This is just one of several blocks and corners along 7th Avenue that are not public friendly.

Pride of Ownership?

Scotia Centre’s main floor food court entrance is several steps above street level effectively making it invisible from the 7th Avenue sidewalk. And its stairs are in very poor shape - no pride of ownership here.

Historically, TD Square followed suit, turning its back on 7th Avenue with the entrance being more office lobby-like than one opening onto a grand shopping complex.  The recent LRT Station improvements nicely integrates the station with building by creating sidewalk ramps at both ends that stretch from building edge to street, but the entrance is still more lobby-like than grand.

As for Holt Renfrew’s entrance off of 7th Avenue – well, it looks more like a dull hallway than a stately entrance to downtown’s upscale fashion department store.

7th Avenue lacks the cafes, restaurants and patios most often associated with great pedestrian streets. There are also no galleries, bookstores and shops fronting 7th Avenue that are would attract browsing pedestrians.  Most of the restaurants and cafes that do front onto 7th Avenue are closed evenings and weekends.  

One of the biggest obstacles for 7th Avenue is the fact that it is lined with tall office buildings that allow little if any of Calgary’s abundant sunlight any light to shine on the sidewalks, making it a very hostile pedestrian environment, especially in the winter.

Getting off and on the trains is a challenge as the numerous canopy pillars are in the way.  

If it isn't a pillar in the way it is a shelter, garbage can, signage or benches that make movement on the stations very difficult to navigate especially at rush hours. 

7th Avenue at Olympic Plaza is hidden from view by pedestrians and riders by lovely trees. This creates a very narrow sidewalk and safety issue (good public spaces have good sight lines so people can see into and out of the space). This streetscape would also improve with some colourful banners.  

Other Observations

What’s with the tacky baskets full of plastic flowers hanging at the LRT stations? I recently did a blog about banners being a better alternative than flowers and, though not a scientifically sound survey, everyone agreed the plastic flowers suck – including Councillor Farrell.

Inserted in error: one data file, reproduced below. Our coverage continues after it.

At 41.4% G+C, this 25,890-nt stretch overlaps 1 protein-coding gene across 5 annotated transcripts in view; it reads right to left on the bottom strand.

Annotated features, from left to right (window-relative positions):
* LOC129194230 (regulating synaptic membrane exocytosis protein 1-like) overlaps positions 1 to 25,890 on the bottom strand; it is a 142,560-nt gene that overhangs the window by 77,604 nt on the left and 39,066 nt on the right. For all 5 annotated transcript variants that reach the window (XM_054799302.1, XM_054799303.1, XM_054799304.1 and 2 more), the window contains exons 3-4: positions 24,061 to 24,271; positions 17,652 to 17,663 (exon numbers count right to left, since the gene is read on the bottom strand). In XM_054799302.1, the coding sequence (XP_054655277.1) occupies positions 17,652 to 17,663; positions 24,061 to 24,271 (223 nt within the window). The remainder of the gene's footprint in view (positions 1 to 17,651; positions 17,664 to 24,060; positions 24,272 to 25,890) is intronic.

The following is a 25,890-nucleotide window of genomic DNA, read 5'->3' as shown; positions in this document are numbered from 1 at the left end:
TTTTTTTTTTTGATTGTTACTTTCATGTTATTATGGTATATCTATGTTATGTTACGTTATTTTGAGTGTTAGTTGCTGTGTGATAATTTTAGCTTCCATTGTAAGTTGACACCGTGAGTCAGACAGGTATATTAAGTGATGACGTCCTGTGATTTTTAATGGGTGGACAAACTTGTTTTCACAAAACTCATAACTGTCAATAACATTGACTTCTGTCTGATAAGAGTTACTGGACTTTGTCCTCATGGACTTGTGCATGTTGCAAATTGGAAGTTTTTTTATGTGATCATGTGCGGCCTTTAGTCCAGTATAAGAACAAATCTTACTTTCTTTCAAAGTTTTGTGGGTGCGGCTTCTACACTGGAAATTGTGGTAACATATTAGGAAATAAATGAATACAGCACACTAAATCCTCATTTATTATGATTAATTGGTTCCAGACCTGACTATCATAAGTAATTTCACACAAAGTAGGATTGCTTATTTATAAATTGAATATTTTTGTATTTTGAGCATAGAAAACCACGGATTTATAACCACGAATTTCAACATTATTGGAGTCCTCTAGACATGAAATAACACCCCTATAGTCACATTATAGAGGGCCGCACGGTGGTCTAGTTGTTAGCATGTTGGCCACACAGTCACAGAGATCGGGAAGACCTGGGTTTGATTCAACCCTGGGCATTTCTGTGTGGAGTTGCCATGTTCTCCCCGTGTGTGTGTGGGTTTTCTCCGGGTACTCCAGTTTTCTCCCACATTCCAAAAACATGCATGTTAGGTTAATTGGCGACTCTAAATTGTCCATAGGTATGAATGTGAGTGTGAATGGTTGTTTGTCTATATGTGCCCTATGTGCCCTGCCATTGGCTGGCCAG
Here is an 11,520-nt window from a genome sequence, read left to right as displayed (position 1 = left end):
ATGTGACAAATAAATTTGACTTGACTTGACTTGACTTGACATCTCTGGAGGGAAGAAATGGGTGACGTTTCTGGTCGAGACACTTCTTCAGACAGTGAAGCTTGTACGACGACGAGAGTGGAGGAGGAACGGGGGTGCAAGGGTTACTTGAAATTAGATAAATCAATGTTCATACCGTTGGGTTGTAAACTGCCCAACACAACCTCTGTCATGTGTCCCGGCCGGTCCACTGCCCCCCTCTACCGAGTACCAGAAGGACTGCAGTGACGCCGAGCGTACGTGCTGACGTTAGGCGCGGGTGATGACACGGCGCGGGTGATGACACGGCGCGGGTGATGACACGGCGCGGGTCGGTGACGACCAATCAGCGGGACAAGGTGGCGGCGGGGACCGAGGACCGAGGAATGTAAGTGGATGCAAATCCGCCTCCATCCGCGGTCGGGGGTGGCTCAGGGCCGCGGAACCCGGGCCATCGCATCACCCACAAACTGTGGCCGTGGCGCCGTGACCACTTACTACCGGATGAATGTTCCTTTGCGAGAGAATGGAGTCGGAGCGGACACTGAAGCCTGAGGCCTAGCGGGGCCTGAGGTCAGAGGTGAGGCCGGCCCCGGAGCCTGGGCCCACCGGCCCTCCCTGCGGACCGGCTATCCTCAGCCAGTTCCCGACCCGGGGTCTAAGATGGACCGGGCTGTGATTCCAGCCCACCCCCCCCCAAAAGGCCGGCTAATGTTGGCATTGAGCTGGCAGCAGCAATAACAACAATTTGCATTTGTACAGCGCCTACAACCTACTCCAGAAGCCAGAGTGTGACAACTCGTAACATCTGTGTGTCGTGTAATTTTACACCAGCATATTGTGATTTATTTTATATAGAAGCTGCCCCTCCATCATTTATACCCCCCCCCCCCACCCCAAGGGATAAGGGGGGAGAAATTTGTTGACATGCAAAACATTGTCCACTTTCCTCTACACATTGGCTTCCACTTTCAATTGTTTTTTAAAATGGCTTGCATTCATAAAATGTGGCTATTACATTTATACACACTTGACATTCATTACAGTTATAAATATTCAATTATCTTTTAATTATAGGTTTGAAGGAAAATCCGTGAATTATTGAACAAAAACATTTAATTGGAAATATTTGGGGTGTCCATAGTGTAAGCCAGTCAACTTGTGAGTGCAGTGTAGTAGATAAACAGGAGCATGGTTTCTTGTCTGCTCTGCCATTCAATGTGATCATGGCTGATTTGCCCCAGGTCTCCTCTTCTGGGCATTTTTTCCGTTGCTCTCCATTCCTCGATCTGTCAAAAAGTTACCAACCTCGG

And speaking of banners, there are hundreds of banner poles along 7th Avenue - but most of them are empty. What a missed opportunity. They could be used not only to add colour to the street (especially in the winter), but also in conjunction with arts and event groups to promote and showcase upcoming art exhibitions, theatre shows and festivals.  

Also, though the new LRT stations are a big improvement, they are very “cluttered” with pillars, benches and ticket machines positioned in a manner that not only negatively impacts pedestrian movement but also exiting and boarding the train. 

And whose idea was it to locate huge public art pieces in the middle of the sidewalk at the entrances to the stations on the west and east end stations and a heat ball thingy in the middle of station?

The new design 7th Avenue is not pedestrian friendly as the sidewalk an obstacle course of garbage cans, artwork, trees, posts and fences.  

Putting a heat ball thingy in the middle of the sidewalk was just a dumb idea. 

7th Avenue looks great with lots of people and banners to add colour to the street. 

Last Word

As Calgary continues to work on the design of the new LRT Green Line, I hope the station and streetscape design team will learn from the clutter on 7th Avenue and create a more pedestrian-friendly streetscape. 

Kudos to Sturgess - he seemed to get it!  

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Jeff de Boer: Art with beauty + meaning

Everyday Tourist takes yet another look at Calgary's growing collection of public art (seems like there is a new piece every month), this time the Calgary Stampede's new ENMAX Park public artwork titled "Rainbow." 

Recently, enroute to Reds in Ramsay for an early morning breakfast meeting, I noticed a new piece of public art at the entrance to the new ENMAX Park at Stampede Park.  I made a mental note to check it out on my way home. 

After a very stimulating chat over my Prairie Breakfast at Reds, I did indeed stop to have a look on my way home.  As I was taking photos, a voice said “Hi, Richard!”  It was Jeff de Boer, the Calgary artist finishing up the installation of his newest public art piece. I have known Jeff for years since my curator days back in the ‘80s and ‘90s.  While we hadn’t seen each other for close to 10 years, we immediately struck up an engaging discussion.

Rainbow Trout?